Quick note about our bag. It is a German brand called Lassig and is made of recycled plastic bags. I like it because it is a sturdy backpack with good pockets and inner compartments. When Duncan realised that we had lost it he was a bit defeatist about it, which irked me and I told him so. I had spent hours choosing that changing bag make and was very pleased with the decision.

The day after or so, Duncan came back from Sainsburys with about thirteen new hot wheels cars to make up for the lost ones. To buy another one would have cost us about £60. Meh not particularly keen on spending that at the moment when the same bag could have been waiting in lost property. Anyway, after losing it I re-discovered the make on Amazon and sent a screenshot of it into the enquiry form, along with mentioning that it would have two sizes of nappies: 2 & 7, along with outfits for the respective nappy owners and a bunch of hot wheels cars.

Back to today. An information helper person told us that we needed to take exit number 2, go past Mac Donald’s, take the lift downstairs, go outside past Greggs and then take a right and head over to the Lost Property office. He said, “Good luck”.

Once we arrived, long story short – but we got it. Yes!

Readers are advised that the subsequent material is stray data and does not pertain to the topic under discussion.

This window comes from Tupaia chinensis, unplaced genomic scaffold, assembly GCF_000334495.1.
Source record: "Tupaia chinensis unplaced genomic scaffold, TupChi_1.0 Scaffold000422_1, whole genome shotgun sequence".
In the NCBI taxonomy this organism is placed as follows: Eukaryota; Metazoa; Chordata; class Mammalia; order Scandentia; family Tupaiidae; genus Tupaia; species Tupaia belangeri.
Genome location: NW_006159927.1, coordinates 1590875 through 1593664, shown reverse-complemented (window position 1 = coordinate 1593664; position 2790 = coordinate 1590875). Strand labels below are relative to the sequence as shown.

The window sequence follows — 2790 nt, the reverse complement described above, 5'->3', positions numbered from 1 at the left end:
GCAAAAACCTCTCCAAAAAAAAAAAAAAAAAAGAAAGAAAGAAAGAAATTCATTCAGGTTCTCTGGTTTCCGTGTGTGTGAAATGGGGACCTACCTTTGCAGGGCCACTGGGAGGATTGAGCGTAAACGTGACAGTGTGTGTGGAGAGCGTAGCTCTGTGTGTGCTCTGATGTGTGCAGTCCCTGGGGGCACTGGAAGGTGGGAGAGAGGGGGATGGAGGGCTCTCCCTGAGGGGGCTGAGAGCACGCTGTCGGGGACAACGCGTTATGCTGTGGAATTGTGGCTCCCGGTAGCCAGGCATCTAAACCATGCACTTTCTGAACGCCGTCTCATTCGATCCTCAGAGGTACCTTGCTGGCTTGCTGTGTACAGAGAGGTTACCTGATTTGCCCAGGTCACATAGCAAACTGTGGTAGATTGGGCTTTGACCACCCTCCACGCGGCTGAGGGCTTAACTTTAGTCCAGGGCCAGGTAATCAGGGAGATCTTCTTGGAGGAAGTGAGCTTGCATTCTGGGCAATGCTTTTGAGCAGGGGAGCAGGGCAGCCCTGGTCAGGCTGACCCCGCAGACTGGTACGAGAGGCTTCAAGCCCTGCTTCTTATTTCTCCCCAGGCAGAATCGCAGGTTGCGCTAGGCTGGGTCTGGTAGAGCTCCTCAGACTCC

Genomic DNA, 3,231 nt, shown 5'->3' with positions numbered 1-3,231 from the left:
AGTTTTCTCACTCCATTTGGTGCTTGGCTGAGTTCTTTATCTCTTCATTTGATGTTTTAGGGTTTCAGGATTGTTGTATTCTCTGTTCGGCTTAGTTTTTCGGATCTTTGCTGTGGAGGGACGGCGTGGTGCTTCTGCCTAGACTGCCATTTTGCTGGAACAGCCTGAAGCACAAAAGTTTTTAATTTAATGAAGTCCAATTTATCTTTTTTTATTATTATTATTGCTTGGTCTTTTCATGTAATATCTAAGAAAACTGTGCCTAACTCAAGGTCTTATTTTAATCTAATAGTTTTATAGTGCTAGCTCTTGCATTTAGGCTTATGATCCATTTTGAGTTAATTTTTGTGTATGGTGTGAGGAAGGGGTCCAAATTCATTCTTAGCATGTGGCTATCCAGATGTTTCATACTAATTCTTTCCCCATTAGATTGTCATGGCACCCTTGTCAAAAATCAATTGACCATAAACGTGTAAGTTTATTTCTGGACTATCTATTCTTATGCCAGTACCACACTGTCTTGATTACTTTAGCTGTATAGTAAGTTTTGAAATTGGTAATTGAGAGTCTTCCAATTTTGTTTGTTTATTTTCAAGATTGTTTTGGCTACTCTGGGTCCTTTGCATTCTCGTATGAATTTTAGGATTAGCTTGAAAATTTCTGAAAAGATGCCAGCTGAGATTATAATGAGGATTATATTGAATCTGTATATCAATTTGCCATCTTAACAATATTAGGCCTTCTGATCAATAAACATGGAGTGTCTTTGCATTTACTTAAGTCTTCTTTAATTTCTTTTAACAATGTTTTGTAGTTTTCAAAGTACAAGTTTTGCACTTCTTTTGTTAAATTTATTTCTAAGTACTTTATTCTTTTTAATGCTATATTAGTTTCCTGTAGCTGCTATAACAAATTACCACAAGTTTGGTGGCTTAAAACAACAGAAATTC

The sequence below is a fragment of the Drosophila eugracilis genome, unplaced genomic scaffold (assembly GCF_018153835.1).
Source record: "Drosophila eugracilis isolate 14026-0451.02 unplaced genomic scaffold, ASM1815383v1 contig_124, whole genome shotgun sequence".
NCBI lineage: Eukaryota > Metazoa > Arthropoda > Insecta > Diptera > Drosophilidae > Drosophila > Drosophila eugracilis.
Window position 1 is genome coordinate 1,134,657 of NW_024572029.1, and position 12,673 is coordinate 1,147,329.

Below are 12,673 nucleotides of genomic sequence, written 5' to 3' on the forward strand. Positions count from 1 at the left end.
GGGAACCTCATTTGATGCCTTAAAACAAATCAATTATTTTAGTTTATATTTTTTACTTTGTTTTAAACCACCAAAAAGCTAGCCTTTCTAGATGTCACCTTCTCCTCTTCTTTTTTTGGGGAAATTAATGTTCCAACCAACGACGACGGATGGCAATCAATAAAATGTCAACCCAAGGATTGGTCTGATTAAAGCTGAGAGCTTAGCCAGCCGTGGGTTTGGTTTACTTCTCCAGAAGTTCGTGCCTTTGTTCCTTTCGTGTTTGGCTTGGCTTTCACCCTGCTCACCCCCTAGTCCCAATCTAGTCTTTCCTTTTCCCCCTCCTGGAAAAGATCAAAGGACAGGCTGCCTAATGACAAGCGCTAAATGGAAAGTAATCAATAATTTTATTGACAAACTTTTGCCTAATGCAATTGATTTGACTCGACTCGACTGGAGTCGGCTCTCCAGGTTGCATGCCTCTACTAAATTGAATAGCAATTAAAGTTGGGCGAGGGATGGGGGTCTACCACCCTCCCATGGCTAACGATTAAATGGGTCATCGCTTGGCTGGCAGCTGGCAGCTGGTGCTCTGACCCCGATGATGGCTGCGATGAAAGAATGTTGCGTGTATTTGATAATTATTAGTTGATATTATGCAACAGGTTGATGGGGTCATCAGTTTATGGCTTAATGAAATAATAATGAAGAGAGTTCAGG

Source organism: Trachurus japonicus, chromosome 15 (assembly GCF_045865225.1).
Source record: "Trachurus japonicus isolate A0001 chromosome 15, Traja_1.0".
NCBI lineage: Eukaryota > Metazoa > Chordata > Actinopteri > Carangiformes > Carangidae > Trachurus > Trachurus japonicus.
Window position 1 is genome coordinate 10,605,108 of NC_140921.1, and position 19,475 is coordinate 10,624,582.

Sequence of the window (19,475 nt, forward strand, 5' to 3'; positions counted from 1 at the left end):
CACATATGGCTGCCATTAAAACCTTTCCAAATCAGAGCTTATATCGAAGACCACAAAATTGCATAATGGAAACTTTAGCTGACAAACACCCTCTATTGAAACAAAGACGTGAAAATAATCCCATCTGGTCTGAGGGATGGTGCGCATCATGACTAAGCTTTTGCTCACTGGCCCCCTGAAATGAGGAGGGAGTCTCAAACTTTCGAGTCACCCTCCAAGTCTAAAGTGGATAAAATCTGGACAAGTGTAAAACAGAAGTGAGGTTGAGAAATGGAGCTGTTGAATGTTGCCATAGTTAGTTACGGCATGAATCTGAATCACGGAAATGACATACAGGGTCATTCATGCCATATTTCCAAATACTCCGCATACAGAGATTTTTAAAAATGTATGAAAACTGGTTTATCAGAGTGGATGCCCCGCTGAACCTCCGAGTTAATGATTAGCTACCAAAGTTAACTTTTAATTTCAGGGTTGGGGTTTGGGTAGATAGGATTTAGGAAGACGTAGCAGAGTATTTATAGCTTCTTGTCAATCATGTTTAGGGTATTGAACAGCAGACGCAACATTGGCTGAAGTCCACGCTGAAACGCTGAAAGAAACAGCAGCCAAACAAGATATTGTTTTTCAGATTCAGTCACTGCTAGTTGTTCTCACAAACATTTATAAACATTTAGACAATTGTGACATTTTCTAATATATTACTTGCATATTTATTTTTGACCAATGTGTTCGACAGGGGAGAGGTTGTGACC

Then we picked out two hot wheels cars for Gabriel to hold. Then we took the back streets down to Gabriel’s Warf and walked through there to the river bank. In one of the back streets Gabriel spotted a pretty snazzy sports car, McLaren, with a toddler car seat in the front passenger seat.

He was very impressed and interested to know that that could be an option. And saw a good slope along the external body of the car that he could ride his cars on.

Gabriel’s Warf

On the other side of Gabriel’s Warf, we peeked over into the river and saw a man creating a sand sculpture on the little beach area that was there. By that time, Mathilda needed a feed. So, I was happy to let Gabriel head down the steps and play on the beach with sticks and pebbles.

He did that for about 20 minutes and then we headed over to a grassy area just a few meters away where I fed Mathilda while Gabriel finished his first prawn sandwich and ate his watermelon. One fun thing to watch while there, were two men working a cherry picker machine and fitting lights to some trees there. There was also a lot of pigeons around for Gabriel to shout at.

OXO Tower

I fed Mathilda and contentedly watched Gabriel explore. Then I realised that our girl needed a nappy change. So we walked on to the Oxo Tower and Gabriel convinced me to lug the pram up a few steps onto the fenced jetty for a perspective of the water.

It was nice enough, except for the quiet panic that I feel when watching Gabriel climbing the fence and leaning over the water. We headed back onto the main walk soon and popped into Café Nero to use their loos. Filthy. Useful to have but gross. He needed a wee, I went too and I changed Mathilda in her pram as it was all just a bit gross. Gabriel washed his hands twice because he touched stuff in there that he shouldn’t have. A few doors down we went into Suckuk, which is a fun little shop of funky bits and bobs.

Then it temptingly leads into another shop of bits and bobs… including lots of tricky puzzles, activity & conversation cards, teddies, mugs, stationary, umbrellas, bath bombs and more. We left without buying anything. Winning!